Newspaper article The Journal (Newcastle, England)

How Video Games Are Helping Kids Exercise

Newspaper article The Journal (Newcastle, England)

How Video Games Are Helping Kids Exercise

Article excerpt

Byline: JONATHON MANNING Reporter jonathon.manning@reachplc.com @JONNYAMANNING

ANORTH East business is arming kids with toy guns and encouraging them to recreate their favourite video game in an effort to get them playing outside.

Active Future has taken inspiration from the Fortnite video game which is sweeping the nation to encourage children to step away from their screens and run about outside.

During the Fortnite-themed sessions, children are given toy guns - which shoot foam darts - and allowed to play a variety of games. The play sessions have been designed to get usually non-active children exercising outside.

The events have attracted more than 80 kids at a time, and often involve them teaming up to compete against others or complete objectives.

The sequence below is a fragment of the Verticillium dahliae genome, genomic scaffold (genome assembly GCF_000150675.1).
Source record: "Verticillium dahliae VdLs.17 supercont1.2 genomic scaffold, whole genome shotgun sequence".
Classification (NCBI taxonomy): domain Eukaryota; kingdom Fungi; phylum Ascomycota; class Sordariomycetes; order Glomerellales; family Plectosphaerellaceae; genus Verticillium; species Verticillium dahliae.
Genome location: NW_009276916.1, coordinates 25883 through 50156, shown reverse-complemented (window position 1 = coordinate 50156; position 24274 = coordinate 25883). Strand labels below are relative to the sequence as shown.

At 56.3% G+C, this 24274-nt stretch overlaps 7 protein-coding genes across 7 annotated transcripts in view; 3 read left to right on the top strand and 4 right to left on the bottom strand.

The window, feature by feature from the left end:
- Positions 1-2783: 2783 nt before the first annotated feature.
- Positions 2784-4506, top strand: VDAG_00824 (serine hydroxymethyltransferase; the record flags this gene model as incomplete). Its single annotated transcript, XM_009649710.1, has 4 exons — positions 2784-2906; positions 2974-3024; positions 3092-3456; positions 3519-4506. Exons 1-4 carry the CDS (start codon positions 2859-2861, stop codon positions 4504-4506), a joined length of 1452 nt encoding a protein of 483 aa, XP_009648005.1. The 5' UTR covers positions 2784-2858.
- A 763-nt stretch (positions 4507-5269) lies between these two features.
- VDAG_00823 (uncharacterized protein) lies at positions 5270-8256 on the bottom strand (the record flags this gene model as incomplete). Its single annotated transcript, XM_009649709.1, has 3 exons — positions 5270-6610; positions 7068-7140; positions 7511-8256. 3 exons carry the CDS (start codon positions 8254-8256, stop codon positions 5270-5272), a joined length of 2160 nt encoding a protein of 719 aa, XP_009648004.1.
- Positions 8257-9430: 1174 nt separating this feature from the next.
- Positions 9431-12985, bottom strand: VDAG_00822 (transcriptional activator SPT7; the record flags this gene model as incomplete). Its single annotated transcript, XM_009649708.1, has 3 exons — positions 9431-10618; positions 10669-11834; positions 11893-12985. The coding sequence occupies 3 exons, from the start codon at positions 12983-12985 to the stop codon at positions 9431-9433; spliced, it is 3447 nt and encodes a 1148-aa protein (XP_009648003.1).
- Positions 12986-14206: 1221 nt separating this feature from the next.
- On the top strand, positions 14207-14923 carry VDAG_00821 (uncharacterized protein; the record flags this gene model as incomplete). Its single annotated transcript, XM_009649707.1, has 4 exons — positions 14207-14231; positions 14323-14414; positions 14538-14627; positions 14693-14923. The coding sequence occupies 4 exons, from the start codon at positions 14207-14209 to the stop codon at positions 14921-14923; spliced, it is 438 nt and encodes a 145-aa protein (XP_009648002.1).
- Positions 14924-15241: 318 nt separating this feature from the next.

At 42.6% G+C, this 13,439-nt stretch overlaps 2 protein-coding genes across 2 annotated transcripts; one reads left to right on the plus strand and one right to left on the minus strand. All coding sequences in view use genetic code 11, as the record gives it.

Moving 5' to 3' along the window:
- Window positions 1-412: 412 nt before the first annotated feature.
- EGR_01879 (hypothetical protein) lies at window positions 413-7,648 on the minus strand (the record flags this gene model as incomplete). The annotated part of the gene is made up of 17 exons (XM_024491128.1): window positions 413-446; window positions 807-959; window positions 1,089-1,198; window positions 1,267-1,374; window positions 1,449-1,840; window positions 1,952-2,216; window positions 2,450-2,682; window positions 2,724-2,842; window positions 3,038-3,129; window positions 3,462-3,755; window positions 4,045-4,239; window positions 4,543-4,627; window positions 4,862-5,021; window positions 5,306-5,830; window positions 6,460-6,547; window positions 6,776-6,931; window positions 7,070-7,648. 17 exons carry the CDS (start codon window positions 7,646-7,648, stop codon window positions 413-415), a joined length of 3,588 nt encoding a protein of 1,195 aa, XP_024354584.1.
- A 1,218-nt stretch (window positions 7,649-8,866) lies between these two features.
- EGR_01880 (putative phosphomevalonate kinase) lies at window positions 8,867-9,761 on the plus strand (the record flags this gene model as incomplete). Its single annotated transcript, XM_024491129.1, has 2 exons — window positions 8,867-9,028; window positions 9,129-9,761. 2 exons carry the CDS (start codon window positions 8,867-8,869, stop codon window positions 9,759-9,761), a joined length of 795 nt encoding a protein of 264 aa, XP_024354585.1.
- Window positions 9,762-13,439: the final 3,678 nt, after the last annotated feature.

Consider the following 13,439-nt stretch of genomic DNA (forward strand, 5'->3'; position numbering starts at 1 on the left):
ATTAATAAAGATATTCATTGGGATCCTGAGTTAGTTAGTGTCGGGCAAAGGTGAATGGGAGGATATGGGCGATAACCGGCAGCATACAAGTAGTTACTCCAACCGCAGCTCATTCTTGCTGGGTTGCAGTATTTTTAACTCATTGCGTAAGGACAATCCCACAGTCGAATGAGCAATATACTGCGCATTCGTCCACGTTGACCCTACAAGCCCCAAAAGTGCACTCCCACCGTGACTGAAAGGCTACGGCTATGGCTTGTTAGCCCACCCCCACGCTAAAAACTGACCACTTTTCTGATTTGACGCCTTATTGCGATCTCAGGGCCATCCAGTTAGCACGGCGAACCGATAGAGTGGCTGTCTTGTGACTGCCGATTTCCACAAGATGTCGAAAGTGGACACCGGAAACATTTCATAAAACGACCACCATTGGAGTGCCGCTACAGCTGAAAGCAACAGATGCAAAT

Active Future founder Matt Goodman came up with the idea while trying to find a way of getting children who do not like traditional sports to play outside. The organisation is now working with the NE Futures UTC school, which is opening in September, to design activities for its PE classes.

"The idea came almost as one of those 'aha!' moments," said Mr Goodman. "It came through talking to the UTC and working with kids who don't like normal PE, and who we do weird and wonderful things with.

"With my kids playing Fortnite, as they do, the idea came to me. I ran it by my son and he said it would be an absolutely brilliant idea."

To make sure that his idea worked, Mr Goodman - who is working on a PhD focusing on why children drop out of sports - tracked how much the children moved during the sessions.

He said: "About six or eight weeks ago I hired a facility in the West End of Newcastle. We had to check that the kids were moving so we put pedometers on five kids and found that in two-and-a-half hours they moved anywhere between 3.5 and 6.5 miles. …

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